So what is the VIDA count and why does it matter?

VIDA is a group devoted to Women in Literary Arts. In 2010, in response to clear evidence of a great lack of women being published and promoted (such as the 2009 Publisher’s Weekly “Best of” list including NO BOOKS BY WOMEN), VIDA decided to do a systematic count. Their first report was issued in 2011, and their second in 2012.

It’s more than dismal out there, and putting out the hard numbers pushed some to reconsider their work and others to dig in their heels, with the all-too familiar whine that “men simply write better books.”

You can report the report yourself at: VIDA: The Count.

Go and learn, young grasshopper. Then go and make it different!


The tale of the accidentally all-women’s issue

I have three pieces coming in the next issue of the small literary journal Armchair/Shotgun. It’s a young journal, this is only issue #3, but it’s already gotten great reviews. They have a “blind” admission process, which means each piece that comes in is given a number, and names aren’t attached again until the final pieces are chosen. For this issue, ALL of the contributors turned out to be women, in a literary world where women are consistently proportionally underpublished.

This is great news, and it’s gotten some amazing coverage. The first blog to pick this up was The Millions, and then The Atlantic Wire: An accidental all-female issue

Then the editors at Armchair/Shotgun wrote this great explanation of how the issue came about: Women’s Work. The whole essay is worth reading, but here’s a great excerpt:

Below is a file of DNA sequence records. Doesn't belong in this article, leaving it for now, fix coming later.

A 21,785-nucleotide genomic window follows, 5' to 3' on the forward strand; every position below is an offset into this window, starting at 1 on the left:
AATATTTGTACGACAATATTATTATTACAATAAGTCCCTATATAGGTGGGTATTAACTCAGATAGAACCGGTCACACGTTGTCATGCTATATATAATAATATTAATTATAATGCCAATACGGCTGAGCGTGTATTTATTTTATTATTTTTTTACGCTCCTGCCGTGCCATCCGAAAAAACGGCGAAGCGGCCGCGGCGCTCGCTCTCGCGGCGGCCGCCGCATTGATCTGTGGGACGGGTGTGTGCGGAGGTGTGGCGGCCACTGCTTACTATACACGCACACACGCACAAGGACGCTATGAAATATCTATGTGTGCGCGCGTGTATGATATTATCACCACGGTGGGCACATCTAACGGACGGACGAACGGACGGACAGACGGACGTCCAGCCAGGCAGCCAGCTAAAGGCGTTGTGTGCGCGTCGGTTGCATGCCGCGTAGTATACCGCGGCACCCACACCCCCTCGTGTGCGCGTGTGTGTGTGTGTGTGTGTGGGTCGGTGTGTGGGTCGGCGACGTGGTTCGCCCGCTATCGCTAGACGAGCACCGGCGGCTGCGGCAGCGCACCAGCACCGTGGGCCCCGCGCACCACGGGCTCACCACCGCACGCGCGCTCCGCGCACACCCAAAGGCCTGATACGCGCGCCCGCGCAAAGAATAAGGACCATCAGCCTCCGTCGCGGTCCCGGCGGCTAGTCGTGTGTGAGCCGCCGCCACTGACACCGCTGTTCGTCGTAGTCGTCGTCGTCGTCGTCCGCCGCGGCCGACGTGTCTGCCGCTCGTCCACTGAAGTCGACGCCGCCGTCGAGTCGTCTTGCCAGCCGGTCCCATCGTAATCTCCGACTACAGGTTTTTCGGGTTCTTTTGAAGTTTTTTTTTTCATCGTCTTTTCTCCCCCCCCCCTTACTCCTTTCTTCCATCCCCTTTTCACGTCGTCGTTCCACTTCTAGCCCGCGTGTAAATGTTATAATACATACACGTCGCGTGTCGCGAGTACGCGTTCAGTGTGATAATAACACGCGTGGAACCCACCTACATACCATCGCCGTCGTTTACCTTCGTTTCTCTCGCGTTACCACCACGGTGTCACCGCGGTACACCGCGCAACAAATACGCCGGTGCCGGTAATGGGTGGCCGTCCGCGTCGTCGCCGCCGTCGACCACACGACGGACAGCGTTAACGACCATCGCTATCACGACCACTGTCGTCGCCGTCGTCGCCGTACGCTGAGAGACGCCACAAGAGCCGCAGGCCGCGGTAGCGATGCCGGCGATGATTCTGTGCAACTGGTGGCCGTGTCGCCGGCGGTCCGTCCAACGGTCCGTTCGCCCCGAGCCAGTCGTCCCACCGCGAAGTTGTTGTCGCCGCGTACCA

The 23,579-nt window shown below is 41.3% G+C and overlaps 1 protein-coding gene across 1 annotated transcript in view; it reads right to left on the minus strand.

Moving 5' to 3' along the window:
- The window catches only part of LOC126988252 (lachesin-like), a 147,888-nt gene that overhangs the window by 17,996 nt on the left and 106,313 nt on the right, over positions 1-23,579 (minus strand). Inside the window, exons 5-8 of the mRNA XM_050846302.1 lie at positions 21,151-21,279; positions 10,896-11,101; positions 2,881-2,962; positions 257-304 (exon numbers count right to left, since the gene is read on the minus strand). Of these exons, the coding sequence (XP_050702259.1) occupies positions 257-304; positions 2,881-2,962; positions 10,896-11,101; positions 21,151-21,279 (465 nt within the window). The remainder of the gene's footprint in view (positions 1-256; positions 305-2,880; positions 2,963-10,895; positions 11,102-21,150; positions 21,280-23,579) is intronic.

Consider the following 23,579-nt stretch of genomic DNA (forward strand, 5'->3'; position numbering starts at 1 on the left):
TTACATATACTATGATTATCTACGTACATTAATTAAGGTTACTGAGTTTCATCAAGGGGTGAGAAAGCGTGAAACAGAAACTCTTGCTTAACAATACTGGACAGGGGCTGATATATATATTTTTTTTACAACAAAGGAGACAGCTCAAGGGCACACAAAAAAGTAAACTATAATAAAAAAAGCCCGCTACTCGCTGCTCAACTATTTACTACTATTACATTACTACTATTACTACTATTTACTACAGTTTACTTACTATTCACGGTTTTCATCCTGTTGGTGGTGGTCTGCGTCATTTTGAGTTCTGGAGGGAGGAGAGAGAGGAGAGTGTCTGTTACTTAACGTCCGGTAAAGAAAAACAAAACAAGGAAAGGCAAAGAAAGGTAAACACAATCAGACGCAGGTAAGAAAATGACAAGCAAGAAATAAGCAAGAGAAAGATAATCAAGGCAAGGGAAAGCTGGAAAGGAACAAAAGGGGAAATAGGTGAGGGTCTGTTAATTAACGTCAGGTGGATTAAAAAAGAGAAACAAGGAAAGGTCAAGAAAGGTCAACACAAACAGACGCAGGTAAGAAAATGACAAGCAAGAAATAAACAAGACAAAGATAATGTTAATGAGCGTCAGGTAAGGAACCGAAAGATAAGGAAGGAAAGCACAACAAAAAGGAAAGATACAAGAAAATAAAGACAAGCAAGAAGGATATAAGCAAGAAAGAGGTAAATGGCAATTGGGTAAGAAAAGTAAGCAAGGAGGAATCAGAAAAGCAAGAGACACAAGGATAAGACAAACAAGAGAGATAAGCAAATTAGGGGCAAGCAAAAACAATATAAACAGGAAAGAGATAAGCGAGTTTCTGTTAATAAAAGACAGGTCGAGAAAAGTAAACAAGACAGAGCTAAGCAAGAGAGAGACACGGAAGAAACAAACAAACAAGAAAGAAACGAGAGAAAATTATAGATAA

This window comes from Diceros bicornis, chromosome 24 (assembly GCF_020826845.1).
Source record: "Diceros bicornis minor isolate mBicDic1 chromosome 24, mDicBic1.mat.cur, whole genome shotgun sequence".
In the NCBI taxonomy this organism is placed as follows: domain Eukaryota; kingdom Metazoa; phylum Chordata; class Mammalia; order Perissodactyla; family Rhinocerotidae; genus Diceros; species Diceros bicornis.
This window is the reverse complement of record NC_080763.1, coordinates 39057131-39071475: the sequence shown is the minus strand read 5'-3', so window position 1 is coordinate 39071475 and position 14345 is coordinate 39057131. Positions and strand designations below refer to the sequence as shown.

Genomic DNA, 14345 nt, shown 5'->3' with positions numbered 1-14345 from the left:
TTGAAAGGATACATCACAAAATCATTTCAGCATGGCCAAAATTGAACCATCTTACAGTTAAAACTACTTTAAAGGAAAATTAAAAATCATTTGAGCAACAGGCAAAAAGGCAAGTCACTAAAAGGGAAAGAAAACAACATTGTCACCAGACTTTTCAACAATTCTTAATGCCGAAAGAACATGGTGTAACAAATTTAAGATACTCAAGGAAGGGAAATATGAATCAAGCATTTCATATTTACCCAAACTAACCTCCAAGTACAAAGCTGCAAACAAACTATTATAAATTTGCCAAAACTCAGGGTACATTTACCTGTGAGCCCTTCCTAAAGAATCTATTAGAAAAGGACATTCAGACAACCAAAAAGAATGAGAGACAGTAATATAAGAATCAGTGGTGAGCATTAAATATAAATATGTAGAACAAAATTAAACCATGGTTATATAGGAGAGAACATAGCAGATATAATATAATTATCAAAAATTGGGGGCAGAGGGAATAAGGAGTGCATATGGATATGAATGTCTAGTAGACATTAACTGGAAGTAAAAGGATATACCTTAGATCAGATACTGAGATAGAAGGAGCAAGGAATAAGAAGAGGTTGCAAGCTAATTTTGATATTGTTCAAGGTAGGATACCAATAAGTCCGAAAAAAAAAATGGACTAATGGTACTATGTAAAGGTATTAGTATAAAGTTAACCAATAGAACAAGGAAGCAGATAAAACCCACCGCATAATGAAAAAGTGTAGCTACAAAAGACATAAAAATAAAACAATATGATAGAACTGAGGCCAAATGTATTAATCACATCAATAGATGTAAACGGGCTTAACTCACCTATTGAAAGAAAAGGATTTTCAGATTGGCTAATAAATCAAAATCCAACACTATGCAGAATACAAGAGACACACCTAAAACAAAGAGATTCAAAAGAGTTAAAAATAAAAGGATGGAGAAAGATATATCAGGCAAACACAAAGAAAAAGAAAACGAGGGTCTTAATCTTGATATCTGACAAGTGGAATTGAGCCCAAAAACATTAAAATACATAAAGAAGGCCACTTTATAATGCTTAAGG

Because as the VIDA count demonstrates each year, many more men than women get published in literary journals, reviews of books, and other lit-type magazines. More short stories by men, more reviews by men, and more male-authored books that get reviewed. The only category in which women tend to have the edge is poetry.

There are a lot of discussions about why this might be. One theory says that a lot more men than women submit their work–either because there are more male writers or because they are more aggressive at self-promotion. That’s certainly plausible. Could our all-female issue just have been a fluke of submitter demographics?–did vastly more women than men submit their work to us this time? Nope. When we looked back at all the submissions, we saw a lot more traditionally-male names there than female.

The women’s work was just better this time.

THEN a blogger at the Poetry Foundation picked up the story at Way to Go, Ladies!

Press! Press! Press! And the first piece in the issue is by Yours Truly. You can buy a copy online here Armchair/Shotgun

Armchair/Shotgun #3